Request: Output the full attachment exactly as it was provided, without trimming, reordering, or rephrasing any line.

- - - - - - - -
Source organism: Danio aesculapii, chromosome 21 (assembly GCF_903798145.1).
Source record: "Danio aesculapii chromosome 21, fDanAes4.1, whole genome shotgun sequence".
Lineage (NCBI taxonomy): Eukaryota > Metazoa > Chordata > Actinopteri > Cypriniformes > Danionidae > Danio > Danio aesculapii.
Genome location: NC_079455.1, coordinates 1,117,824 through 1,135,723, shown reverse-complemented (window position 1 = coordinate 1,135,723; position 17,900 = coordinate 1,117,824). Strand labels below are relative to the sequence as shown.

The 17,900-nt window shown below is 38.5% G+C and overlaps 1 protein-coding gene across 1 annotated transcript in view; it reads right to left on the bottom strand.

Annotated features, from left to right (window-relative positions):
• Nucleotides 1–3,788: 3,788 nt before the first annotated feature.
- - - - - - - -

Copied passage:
Source organism: Danio aesculapii, chromosome 21 (assembly GCF_903798145.1).
Source record: "Danio aesculapii chromosome 21, fDanAes4.1, whole genome shotgun sequence".
Lineage (NCBI taxonomy): Eukaryota > Metazoa > Chordata > Actinopteri > Cypriniformes > Danionidae > Danio > Danio aesculapii.
Genome location: NC_079455.1, coordinates 1,117,824 through 1,135,723, shown reverse-complemented (window position 1 = coordinate 1,135,723; position 17,900 = coordinate 1,117,824). Strand labels below are relative to the sequence as shown.

The 17,900-nt window shown below is 38.5% G+C and overlaps 1 protein-coding gene across 1 annotated transcript in view; it reads right to left on the bottom strand.

Annotated features, from left to right (window-relative positions):
• Nucleotides 1–3,788: 3,788 nt before the first annotated feature.